- Clarence Darrow (1857-1938) famously denounced eugenics as a "cult."
- The Carnegie Institute, which initially funded the Eugenics Record Office, withdrew its funding after a review of its research, leading to its closing in 1939 (before the Holocaust).
The alt-right has attempted to rehabilitate eugenics. Their preferred presidential candidate Donald Trump is, according to his biographer, a big believer in it. This is, of course, ironic since one trait people might target for eugenics is pattern baldness, and toupees don't get you out of carrying that trait. 8chan founder Frederick "Hotwheels" Brennan is another noteworthy eugenics supporter, having written an article for Trump-supporting blog The Daily Stormer advocating in its favor. Other recent advocates for eugenics include Anders Behring Breivik and the publication Radix Journal (which also supports abortion for eugenic reasons rather than choice-related ones).
High IQ sperm banks
Since these days sterilizing or killing stupid people is frowned upon, the emphasis is more on getting clever people to have more children, and thanks to artificial insemination you no longer need to get Nobel laureates to actually fuck lots of women.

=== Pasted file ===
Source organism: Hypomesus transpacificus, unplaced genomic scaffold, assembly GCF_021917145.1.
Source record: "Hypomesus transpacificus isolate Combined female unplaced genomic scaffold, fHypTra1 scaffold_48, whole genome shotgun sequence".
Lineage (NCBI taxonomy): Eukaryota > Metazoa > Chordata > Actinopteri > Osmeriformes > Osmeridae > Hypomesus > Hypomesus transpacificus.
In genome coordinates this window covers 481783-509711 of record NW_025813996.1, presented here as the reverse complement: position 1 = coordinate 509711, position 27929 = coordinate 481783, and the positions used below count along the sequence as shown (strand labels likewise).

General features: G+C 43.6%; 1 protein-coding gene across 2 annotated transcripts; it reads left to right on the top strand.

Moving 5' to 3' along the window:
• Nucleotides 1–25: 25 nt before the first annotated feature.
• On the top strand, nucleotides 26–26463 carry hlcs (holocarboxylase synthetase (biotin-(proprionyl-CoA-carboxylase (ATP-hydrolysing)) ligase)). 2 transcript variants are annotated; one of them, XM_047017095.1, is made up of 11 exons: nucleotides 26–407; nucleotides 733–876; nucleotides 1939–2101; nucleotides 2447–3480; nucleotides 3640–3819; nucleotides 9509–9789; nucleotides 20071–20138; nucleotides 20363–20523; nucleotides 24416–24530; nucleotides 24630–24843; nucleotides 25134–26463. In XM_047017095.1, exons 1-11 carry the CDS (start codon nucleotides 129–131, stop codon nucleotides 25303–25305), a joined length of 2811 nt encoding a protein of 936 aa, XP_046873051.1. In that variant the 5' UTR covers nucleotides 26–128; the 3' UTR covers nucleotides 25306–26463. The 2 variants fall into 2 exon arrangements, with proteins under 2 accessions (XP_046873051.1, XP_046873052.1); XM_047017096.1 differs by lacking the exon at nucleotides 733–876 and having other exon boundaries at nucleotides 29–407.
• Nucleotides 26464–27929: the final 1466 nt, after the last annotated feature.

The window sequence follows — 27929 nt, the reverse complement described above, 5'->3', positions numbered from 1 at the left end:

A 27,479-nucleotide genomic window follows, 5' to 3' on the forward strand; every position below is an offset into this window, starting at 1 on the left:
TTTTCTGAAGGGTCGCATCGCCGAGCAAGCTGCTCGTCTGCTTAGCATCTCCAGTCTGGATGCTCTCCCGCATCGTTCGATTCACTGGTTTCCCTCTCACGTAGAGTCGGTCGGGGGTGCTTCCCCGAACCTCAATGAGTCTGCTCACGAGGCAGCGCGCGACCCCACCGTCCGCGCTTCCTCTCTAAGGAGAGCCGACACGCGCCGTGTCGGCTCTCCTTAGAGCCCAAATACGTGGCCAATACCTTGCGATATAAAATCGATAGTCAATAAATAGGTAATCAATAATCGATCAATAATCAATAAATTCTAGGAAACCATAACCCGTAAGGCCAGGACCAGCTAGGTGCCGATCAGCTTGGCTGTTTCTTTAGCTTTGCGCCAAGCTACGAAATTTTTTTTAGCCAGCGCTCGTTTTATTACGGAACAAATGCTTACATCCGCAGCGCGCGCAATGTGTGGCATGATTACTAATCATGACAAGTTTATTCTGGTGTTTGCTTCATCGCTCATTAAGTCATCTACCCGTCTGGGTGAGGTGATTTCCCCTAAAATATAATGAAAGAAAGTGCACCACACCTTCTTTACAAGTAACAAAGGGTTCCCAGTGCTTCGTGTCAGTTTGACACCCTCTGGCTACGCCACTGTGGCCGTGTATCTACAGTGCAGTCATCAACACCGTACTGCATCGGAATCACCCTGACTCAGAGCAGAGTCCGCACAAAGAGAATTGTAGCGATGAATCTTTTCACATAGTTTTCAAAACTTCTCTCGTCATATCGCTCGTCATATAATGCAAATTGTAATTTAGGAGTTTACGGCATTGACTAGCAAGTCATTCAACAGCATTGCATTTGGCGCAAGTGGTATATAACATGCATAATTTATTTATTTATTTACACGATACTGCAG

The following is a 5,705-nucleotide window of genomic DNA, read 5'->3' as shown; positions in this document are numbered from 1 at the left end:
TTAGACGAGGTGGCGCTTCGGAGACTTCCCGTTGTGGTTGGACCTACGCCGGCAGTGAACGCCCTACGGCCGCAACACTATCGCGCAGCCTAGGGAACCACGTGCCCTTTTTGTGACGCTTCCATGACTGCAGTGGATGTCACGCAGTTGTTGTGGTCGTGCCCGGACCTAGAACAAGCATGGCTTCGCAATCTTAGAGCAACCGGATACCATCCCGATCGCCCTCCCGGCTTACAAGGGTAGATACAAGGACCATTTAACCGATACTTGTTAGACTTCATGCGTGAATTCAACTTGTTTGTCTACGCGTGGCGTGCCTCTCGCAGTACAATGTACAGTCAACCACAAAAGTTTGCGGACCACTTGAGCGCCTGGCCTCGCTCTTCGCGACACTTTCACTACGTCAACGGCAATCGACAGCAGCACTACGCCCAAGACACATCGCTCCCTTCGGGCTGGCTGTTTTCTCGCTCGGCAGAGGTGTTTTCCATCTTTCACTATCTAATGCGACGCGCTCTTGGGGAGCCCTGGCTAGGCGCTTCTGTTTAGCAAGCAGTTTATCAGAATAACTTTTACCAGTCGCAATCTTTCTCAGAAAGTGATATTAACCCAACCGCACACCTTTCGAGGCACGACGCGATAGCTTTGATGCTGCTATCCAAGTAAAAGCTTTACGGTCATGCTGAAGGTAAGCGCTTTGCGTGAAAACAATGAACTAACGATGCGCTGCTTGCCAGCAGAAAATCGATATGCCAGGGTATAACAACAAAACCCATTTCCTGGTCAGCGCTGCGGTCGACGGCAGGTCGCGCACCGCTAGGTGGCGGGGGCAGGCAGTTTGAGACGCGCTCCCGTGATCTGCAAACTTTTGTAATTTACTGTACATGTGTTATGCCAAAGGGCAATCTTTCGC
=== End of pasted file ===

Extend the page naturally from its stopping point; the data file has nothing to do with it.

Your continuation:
One of the most famous was Robert K. Graham's Repository for Germinal Choice in California, active from 1980 to 1999, and apparently responsible for 215 babies. Graham pondered various eugenic methods, such as paying college graduates to have children. After initially considering West Point graduates as the ideal fathers, Graham decided to collect sperm from Nobel Prize winners, elite athletes, and people with incredibly high IQs. Most donors were anonymous, but racist physicist William Shockley and nicer polio dude Jonas Salk were reportedly involved. Curiously, there was no restriction on the women who purchased the sperm - they could be as stupid as they wished. Maybe Graham didn't believe women have DNA. Also there was apparently little or no screening for mental health issues. Author David Plotz wrote a book, The Genius Factory, which followed up on some of the births, and found that the clinic wasn't any worse than other sperm banks of the time, which often offered no screening even for the most serious genetic conditions (at least Graham had some basic screening). Ryan Menezes, a child of the program, wrote about how he got in contact with his father, who turned out to have exaggerated his credentials as a published author (self-published); his biological father's family had a history of mental illness, and the father wasn't exactly a success in life, later being struck off as a doctor and jailed for spousal rape. This shows the difficulty in selecting a model sperm donor, although it's not clear how much of that was inheritable.